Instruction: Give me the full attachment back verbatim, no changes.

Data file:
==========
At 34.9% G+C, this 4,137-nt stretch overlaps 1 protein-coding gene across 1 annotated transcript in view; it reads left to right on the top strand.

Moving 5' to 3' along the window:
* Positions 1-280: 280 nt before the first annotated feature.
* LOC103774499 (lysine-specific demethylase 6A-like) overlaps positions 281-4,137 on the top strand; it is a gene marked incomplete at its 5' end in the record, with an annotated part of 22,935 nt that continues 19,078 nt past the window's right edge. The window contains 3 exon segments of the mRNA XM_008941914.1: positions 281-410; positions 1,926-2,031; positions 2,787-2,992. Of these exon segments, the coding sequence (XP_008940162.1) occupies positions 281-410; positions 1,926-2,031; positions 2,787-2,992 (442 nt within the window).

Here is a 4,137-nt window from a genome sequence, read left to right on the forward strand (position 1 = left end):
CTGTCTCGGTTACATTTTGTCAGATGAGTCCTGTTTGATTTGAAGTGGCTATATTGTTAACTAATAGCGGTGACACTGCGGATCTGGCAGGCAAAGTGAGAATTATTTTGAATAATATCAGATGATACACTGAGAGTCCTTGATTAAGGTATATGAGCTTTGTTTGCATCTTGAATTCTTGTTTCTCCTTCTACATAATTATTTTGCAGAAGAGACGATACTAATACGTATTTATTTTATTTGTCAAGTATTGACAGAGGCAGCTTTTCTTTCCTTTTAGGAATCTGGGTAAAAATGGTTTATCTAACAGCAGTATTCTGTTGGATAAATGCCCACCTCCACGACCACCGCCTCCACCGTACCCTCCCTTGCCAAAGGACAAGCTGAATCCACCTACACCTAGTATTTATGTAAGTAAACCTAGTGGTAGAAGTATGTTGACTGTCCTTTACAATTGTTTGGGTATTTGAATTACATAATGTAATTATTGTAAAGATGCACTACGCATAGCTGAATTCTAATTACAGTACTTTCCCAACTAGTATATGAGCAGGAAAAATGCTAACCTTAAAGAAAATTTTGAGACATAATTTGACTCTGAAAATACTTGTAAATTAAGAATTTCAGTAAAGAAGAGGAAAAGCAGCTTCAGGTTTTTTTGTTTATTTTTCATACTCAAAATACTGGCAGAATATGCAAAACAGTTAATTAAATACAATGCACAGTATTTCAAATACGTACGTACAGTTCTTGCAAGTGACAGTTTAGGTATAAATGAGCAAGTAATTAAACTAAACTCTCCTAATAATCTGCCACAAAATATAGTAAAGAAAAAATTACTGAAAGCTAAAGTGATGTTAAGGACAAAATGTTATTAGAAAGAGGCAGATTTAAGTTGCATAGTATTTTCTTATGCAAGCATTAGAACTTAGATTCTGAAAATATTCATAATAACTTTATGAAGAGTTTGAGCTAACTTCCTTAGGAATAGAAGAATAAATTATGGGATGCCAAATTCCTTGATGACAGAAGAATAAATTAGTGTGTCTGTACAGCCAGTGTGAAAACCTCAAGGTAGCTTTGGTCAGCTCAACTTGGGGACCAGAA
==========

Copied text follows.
At 34.9% G+C, this 4,137-nt stretch overlaps 1 protein-coding gene across 1 annotated transcript in view; it reads left to right on the top strand.

Moving 5' to 3' along the window:
* Positions 1-280: 280 nt before the first annotated feature.
* LOC103774499 (lysine-specific demethylase 6A-like) overlaps positions 281-4,137 on the top strand; it is a gene marked incomplete at its 5' end in the record, with an annotated part of 22,935 nt that continues 19,078 nt past the window's right edge. The window contains 3 exon segments of the mRNA XM_008941914.1: positions 281-410; positions 1,926-2,031; positions 2,787-2,992. Of these exon segments, the coding sequence (XP_008940162.1) occupies positions 281-410; positions 1,926-2,031; positions 2,787-2,992 (442 nt within the window).

Here is a 4,137-nt window from a genome sequence, read left to right on the forward strand (position 1 = left end):
CTGTCTCGGTTACATTTTGTCAGATGAGTCCTGTTTGATTTGAAGTGGCTATATTGTTAACTAATAGCGGTGACACTGCGGATCTGGCAGGCAAAGTGAGAATTATTTTGAATAATATCAGATGATACACTGAGAGTCCTTGATTAAGGTATATGAGCTTTGTTTGCATCTTGAATTCTTGTTTCTCCTTCTACATAATTATTTTGCAGAAGAGACGATACTAATACGTATTTATTTTATTTGTCAAGTATTGACAGAGGCAGCTTTTCTTTCCTTTTAGGAATCTGGGTAAAAATGGTTTATCTAACAGCAGTATTCTGTTGGATAAATGCCCACCTCCACGACCACCGCCTCCACCGTACCCTCCCTTGCCAAAGGACAAGCTGAATCCACCTACACCTAGTATTTATGTAAGTAAACCTAGTGGTAGAAGTATGTTGACTGTCCTTTACAATTGTTTGGGTATTTGAATTACATAATGTAATTATTGTAAAGATGCACTACGCATAGCTGAATTCTAATTACAGTACTTTCCCAACTAGTATATGAGCAGGAAAAATGCTAACCTTAAAGAAAATTTTGAGACATAATTTGACTCTGAAAATACTTGTAAATTAAGAATTTCAGTAAAGAAGAGGAAAAGCAGCTTCAGGTTTTTTTGTTTATTTTTCATACTCAAAATACTGGCAGAATATGCAAAACAGTTAATTAAATACAATGCACAGTATTTCAAATACGTACGTACAGTTCTTGCAAGTGACAGTTTAGGTATAAATGAGCAAGTAATTAAACTAAACTCTCCTAATAATCTGCCACAAAATATAGTAAAGAAAAAATTACTGAAAGCTAAAGTGATGTTAAGGACAAAATGTTATTAGAAAGAGGCAGATTTAAGTTGCATAGTATTTTCTTATGCAAGCATTAGAACTTAGATTCTGAAAATATTCATAATAACTTTATGAAGAGTTTGAGCTAACTTCCTTAGGAATAGAAGAATAAATTATGGGATGCCAAATTCCTTGATGACAGAAGAATAAATTAGTGTGTCTGTACAGCCAGTGTGAAAACCTCAAGGTAGCTTTGGTCAGCTCAACTTGGGGACCAGAA